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le_inferno's avatar

If I want to be a neuropsychologist, should I be majoring in biopsychology?

Asked by le_inferno (6189points) September 9th, 2010

Right now I am just a psychology major. If I want to go into neuropsychology, can I stay on this track, or should I be “biopsychology?” The thing is, I’m not 100% positive neuropsychology is for me (I’ve never actually been in the field at all, I’m only a sophomore in college), so I kind of want to be able to do something else in psych if I want. Any thoughts?

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6 Answers

Hawaii_Jake's avatar

I just looked up the Wikipedia article about neuropsychology. All I can say is wow. It sounds fascinating.

But it sounds very different than plain psychology. You will be involved in a lot more scientific research in the new field. If you like science, then go for it.

le_inferno's avatar

I just did some research and found this:

Once in college, a person who wants to become a neuropsychologist usually earns a bachelor’s degree in a major such as psychology or biology. Some even pursue pre-medicine majors. An individual in this field may then go on to pursue a master’s degree in psychology, focusing on neuropsychology for this degree. In most cases, however, a person interested in the career seeks a Doctor of Philosophy degree in neuropsychology instead.

This seems to imply people don’t specialize until they get their master’s. But if my school offers biopsych, wouldn’t it make sense to take that now? Guess I’ll try to talk to someone about this.

GeorgeGee's avatar

It’s up to you. Not everyone does the same thing in undergrad and graduate studies. Sometimes mixing it up provides you a useful but different foundation from your peers that can give you a unique edge. I’d consider the reasonable undergrad majors to be: Psychology, biology, cognitive science, computer science/AI, philosophy, linguistics, and theology.
Each of these will give you a different perspective on the mind. I went from an arts undergrad major (with coursework in psych) to cognitive neuroscience in my doctoral studies. The arts background didn’t slow me down at all and gave me some unique insights into creativity and visual processes.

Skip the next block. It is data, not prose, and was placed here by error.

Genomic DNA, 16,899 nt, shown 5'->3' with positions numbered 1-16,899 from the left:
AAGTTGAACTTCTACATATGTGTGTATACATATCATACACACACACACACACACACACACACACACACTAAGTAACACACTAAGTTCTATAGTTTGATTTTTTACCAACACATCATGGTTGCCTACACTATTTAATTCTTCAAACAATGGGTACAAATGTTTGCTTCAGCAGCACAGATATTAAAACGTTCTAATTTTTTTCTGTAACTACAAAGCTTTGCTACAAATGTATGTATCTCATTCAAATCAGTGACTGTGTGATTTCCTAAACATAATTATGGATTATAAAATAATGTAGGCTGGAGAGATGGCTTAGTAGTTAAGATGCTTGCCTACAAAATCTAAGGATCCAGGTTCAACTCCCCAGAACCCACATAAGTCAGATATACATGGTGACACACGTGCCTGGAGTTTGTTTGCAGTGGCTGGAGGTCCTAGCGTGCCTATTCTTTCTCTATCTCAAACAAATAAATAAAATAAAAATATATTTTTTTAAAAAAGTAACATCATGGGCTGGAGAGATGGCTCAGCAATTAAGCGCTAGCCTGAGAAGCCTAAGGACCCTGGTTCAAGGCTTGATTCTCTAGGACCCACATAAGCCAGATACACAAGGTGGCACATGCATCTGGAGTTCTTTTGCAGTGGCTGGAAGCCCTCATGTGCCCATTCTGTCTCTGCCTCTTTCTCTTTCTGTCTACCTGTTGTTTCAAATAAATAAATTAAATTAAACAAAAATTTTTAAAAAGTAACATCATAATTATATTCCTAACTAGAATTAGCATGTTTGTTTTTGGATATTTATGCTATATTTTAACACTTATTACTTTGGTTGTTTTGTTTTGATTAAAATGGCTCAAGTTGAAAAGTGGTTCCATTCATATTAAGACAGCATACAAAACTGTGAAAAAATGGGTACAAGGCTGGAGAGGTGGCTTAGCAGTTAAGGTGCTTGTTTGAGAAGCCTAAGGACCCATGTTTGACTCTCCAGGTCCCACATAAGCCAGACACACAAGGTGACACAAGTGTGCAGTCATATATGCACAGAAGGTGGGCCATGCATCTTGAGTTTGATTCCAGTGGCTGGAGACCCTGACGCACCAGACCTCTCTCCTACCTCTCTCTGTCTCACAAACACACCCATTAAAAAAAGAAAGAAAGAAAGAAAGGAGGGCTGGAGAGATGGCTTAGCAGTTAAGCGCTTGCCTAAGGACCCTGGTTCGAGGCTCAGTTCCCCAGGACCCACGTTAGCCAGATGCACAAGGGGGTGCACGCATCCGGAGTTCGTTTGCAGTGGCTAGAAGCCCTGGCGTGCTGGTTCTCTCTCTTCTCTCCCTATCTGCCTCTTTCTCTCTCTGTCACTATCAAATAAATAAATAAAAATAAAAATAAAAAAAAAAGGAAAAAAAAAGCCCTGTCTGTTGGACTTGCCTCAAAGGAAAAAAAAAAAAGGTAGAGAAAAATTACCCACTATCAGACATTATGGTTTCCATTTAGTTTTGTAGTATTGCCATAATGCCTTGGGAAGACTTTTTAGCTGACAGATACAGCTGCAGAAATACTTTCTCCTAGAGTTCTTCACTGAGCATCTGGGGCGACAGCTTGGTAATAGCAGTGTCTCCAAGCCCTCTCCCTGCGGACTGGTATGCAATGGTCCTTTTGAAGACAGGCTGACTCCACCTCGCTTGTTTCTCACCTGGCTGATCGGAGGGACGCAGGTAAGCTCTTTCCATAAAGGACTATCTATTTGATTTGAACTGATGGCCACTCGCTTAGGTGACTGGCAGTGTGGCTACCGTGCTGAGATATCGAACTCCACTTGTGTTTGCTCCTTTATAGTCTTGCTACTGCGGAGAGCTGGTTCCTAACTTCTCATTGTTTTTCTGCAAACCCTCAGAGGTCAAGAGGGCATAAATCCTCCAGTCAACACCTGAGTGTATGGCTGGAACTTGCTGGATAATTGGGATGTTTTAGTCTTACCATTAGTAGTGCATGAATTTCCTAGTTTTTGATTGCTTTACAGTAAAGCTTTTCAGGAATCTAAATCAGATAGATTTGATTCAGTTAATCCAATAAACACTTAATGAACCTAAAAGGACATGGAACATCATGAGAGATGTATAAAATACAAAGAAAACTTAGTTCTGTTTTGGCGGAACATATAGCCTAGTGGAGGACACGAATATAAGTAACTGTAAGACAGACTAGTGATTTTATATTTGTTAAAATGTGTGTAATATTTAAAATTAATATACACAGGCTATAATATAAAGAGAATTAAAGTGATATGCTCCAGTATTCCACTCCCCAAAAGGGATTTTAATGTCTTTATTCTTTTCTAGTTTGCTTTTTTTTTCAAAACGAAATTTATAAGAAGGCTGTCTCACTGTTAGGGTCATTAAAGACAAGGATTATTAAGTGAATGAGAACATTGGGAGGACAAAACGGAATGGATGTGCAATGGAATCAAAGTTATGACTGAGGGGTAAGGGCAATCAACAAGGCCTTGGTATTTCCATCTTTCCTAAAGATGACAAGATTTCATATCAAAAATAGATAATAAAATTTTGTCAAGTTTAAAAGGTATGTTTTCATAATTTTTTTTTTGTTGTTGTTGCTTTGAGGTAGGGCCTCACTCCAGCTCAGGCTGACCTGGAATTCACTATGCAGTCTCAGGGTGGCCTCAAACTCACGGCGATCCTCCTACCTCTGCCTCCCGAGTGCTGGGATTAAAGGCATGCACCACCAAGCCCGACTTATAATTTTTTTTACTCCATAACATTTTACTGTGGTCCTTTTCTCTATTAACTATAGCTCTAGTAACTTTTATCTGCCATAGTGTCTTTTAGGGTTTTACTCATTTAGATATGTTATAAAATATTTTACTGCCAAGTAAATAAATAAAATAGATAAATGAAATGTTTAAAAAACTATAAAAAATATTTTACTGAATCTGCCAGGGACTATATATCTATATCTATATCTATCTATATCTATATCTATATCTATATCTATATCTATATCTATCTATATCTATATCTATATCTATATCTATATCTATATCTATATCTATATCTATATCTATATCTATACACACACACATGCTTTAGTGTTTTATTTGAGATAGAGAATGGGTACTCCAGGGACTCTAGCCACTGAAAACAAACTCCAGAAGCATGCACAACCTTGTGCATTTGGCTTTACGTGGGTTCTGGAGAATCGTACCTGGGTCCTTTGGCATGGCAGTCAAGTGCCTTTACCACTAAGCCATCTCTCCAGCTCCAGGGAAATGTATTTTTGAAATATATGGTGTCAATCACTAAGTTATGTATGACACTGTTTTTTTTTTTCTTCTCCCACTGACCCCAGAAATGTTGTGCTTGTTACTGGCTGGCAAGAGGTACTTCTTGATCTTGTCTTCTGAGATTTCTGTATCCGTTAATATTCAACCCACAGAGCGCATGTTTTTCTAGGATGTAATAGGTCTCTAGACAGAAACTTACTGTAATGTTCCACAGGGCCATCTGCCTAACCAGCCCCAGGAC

Dr_Lawrence's avatar

That would be an excellent route to take if you are considering pursuing your interest in neuropsychology. I did that for a major even though I ultimately went into clinical.

Flavio's avatar

It likely does not matter what you do in undergraduate. To be a clinical neuropsychologist you will need at least a masters in psychology. To have the most professional opportunities, you will need a clinical phd with an externship and then an internship.

Nially_Bob's avatar

Well hello there my future competition :)
Being that it’s a rather new position, the requirements for a Neuropsychologist differ quite drastically between countries and regions. My Neuropsychology lecturer is from Canada and says that there he began with a neuroscience undergraduate and then progressed to a masters followed by a specific course in neuropsychology. In the UK however you’re expected to practice a Psychology undergraduate, followed by a Doctorate in clinical psychology, and then specialist training in Neuropsychology. The necessary training may be more complex in the US due to conflicting state laws so you should consider that when researching the subject.
My strongest suggestion would be to simply contact your local hospital and ask if you could arrange an appointment with their Resident Neuropsychologist to discuss the career. That way you’ll get a better idea of both what neuropsychologists do and what their training entails.
Concerning your colleges biopsychology course, once again your first port of call is contact. Get in touch with the biopsychology lecturers and simply ask whether it would be a fitting course to lead to a career in neuropsychology.
Best of luck my friend.

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